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Amazon rolls out a device to save the newpaper – two years too late

Eric Thayer/Reuters

(Read caption) A man holds the new Kindle DX electronic reader at a news conference in New York, on May 6, 2009. The latest version of the Kindle is larger, aimed at newspapers and textbooks and carries a price tag of $489.

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The front page of today carries a splashy advertisement for the new Kindle DX, a next-generation digital reader first unveiled last May. The DX, which is priced at $489, has active PDF support and a screen better suited to textbooks and newspapers. The device will go on sale next week, Amazon says.

“You never have to zoom, you never have to scroll, you just read the documents,” Amazon CEO Jeff Bezos said in May, at a press conference for the DX. Amazon's newest Kindle has an expanded hard drive, which can hold upward of 3,000 texts. And like Apple's iPhone, it is equipped with motion-sensing technology: tipping the device on its side yields a horizontal display to make reading wide pages easier.

At 1/3 of an inch thick, the DX is about as thin as an issue of the Christian Science Monitor's weekly edition.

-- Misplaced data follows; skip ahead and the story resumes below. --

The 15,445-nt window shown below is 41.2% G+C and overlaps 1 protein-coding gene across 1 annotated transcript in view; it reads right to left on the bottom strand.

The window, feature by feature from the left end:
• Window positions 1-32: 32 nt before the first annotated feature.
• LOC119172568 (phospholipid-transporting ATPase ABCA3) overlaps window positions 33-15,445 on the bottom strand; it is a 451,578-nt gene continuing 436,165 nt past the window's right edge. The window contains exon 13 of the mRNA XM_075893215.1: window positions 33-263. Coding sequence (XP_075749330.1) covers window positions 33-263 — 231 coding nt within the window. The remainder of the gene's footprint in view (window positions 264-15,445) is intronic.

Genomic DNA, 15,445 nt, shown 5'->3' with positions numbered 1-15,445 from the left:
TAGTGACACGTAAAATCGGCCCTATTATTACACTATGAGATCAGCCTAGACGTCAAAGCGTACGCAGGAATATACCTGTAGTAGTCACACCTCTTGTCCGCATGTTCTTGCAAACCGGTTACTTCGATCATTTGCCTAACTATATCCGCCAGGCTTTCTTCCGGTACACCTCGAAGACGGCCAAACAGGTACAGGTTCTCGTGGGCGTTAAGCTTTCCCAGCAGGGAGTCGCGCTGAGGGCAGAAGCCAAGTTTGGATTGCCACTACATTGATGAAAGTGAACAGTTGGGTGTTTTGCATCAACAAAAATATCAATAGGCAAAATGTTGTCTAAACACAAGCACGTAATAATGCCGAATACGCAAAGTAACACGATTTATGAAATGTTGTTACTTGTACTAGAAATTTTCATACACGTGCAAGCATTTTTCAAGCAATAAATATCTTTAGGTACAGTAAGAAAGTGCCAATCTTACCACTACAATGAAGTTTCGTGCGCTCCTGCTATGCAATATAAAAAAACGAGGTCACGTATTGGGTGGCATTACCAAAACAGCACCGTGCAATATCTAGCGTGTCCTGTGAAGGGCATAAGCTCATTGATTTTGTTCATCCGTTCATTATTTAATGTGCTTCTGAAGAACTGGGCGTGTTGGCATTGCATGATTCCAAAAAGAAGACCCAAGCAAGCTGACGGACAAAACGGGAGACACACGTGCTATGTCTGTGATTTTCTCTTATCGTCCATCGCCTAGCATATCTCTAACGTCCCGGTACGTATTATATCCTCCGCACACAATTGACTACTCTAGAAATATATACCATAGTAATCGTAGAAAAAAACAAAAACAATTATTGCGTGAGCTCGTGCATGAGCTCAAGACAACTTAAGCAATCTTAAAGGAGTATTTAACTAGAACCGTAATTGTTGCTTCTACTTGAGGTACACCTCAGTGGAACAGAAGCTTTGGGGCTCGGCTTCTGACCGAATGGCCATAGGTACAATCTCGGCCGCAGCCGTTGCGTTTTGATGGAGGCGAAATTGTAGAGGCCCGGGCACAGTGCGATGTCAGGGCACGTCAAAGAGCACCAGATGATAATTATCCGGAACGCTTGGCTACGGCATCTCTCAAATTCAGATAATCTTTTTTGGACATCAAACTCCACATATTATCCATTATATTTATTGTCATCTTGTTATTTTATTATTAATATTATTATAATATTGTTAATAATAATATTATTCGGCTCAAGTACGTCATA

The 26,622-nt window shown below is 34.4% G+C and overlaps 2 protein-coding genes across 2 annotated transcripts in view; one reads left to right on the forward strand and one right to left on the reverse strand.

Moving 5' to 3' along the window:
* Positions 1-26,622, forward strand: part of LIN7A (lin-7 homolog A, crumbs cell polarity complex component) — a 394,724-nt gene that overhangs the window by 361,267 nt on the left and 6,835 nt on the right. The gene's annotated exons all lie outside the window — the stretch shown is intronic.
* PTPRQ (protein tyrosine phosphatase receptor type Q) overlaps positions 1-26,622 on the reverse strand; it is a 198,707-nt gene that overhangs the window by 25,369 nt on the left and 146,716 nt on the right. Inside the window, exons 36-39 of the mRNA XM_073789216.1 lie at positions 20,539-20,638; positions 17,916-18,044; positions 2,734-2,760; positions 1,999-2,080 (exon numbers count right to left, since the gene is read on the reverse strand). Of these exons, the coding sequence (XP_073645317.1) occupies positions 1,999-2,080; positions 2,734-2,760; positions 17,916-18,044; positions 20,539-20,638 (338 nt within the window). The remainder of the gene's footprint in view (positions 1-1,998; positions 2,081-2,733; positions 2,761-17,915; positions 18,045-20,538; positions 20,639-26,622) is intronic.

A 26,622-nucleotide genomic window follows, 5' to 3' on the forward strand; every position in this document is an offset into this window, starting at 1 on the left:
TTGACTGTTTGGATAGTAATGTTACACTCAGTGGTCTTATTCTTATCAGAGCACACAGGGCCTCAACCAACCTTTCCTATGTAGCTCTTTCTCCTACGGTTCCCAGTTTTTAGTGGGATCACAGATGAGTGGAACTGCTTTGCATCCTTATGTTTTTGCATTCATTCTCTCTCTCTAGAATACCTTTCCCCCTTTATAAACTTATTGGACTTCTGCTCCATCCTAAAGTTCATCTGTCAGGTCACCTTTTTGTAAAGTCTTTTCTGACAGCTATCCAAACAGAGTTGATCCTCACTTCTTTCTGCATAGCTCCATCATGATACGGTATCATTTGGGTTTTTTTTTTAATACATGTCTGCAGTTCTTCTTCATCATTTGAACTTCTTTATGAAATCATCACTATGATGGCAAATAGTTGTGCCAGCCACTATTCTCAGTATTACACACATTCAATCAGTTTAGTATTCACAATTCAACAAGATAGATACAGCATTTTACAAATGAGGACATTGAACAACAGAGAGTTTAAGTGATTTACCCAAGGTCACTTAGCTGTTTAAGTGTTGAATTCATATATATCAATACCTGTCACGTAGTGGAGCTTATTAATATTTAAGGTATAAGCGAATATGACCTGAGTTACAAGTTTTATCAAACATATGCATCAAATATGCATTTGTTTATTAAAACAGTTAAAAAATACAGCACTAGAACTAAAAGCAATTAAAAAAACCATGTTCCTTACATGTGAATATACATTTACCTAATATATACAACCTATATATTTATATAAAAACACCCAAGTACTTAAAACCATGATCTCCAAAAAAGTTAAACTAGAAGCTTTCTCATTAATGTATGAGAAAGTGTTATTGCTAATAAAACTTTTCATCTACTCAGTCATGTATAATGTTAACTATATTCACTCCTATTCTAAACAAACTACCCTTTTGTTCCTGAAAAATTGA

In a report released last month, Forrester Research predicted that the ebook market will grow over the next few years, expanding beyond early adopters in 2009. The “wider market of students and business consumers” won’t really catch on until 2011, the study said. But Amazon is betting that readers will use the DX for more than just ebooks.

Print is dying!

In May, the company announced it had joined forces with the New York Times, the Boston Globe, and the Washington Post to sell a bargain-priced DX to subscribers of those newspapers. And the company has partnered with five textbook publishers and 75 university presses who will make their products available on Amazon.


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